Thomas Lindsay (academic)

Thomas Lindsay at protest of Shimer College Board meeting.

Thomas K. Lindsay is an American educator and academic who briefly served as President of Shimer College.[1] He was the Deputy Chairman of the National Endowment for the Humanities until December 2008. He was also the Director of the NEH We the People initiative, which funds programs, research and other activities that explore significant events and themes in U.S. history and culture, and advance knowledge of the principles that define America.

Early academic careerEdit

Lindsay received his Ph.D. from the University of Chicago. His research has focused largely on the relation of democracy and education. His articles have appeared in the American Political Science Review, The Journal of Politics and the American Journal of Political Science.

Lindsay was a professor of Political Science at the University of Northern Iowa and won the Pi Sigma Alpha/American Political Science Association Award for Outstanding Teaching in 1999. The same year, he was appointed dean of the graduate school and director of the Institute for Philosophic Studies at the University of Dallas, and subsequently was promoted to provost.[2]

In 2005, Lindsay briefly became provost and executive vice president of Seton Hall University.[2]

Shimer College presidencyEdit

Thomas Lindsay became president of Shimer College, a Great Books college with an enrollment of approximately 150 students, in January 2009.[1] His [3] short tenure was attributable to his controversial tactics and questionable long-term plans for the school.[4] Controversy first broke out when Lindsay abruptly fired the Director of Admissions, subsequently replacing her with a candidate who had been twice rejected by the search committee. According to Shimer Professor Albert Fernandez, Lindsay's actions were undertaken unilaterally, "without any internal consultation whatsoever".[5] He soon acquired the title, "The Enemy of Democracy at Shimer College" [6] as reported in the Student Newspaper of the Illinois Institute of Technology (Shimer had relocated to the IIT Campus in 2006).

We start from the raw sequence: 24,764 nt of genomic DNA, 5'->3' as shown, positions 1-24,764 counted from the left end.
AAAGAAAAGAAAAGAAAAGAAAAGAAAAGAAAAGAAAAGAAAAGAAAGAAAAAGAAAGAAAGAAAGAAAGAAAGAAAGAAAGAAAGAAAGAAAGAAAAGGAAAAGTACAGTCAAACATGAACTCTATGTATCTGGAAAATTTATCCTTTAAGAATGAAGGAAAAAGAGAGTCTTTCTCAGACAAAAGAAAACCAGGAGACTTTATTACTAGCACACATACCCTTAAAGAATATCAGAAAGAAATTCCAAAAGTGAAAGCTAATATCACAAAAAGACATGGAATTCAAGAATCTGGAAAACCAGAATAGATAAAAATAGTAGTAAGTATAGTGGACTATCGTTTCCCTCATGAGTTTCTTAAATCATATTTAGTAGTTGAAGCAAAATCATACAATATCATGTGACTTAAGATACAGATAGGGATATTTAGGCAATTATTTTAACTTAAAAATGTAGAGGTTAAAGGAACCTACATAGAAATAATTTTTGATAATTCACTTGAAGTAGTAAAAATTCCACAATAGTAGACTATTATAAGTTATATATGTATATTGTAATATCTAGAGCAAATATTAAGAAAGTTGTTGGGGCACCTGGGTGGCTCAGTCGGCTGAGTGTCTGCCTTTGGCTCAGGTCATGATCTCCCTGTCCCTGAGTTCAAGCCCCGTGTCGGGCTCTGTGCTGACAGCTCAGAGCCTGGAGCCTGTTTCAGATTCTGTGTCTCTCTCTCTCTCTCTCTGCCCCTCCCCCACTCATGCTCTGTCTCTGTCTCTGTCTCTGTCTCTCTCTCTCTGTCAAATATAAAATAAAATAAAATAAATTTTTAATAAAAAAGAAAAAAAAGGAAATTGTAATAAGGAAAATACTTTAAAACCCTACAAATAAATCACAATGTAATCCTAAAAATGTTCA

In January 2010, it was first made public that most of the trustees supporting Lindsay's actions also shared financial ties with Barre Seid. Seid, a conservative Chicago industrialist and noted supporter of right wing causes, had previously made major donations to Shimer, albeit anonymously.[4][7] In February 2010, despite the unanimous objections of the faculty,[5] strong opposition from the community as a whole,[5] and protests by students,[7][8] the Board of Trustees approved a wholesale rewrite by Lindsay of the school's mission statement.[9] The vote passed by a secret ballot vote of 18-16.[4][5] In response, on April 14, the Shimer Assembly passed a Vote of No Confidence.[10]

Four days later, on April 18, 2010, the Shimer College Board of Trustees voted to remove Lindsay from his post as president. A majority voted to oust Lindsay, leaving a small contingent of Lindsay supporters on the Board, all of whom subsequently resigned.[11][12] The vote came shortly after unanimous votes of no confidence by the faculty, the Alumni Association, and the Assembly.[11]

Later academic careerEdit

In September 2011, Lindsay joined the Texas Public Policy Foundation, a non-profit research organization based in Austin, Texas, where he serves as the Director of the Center for Higher Education.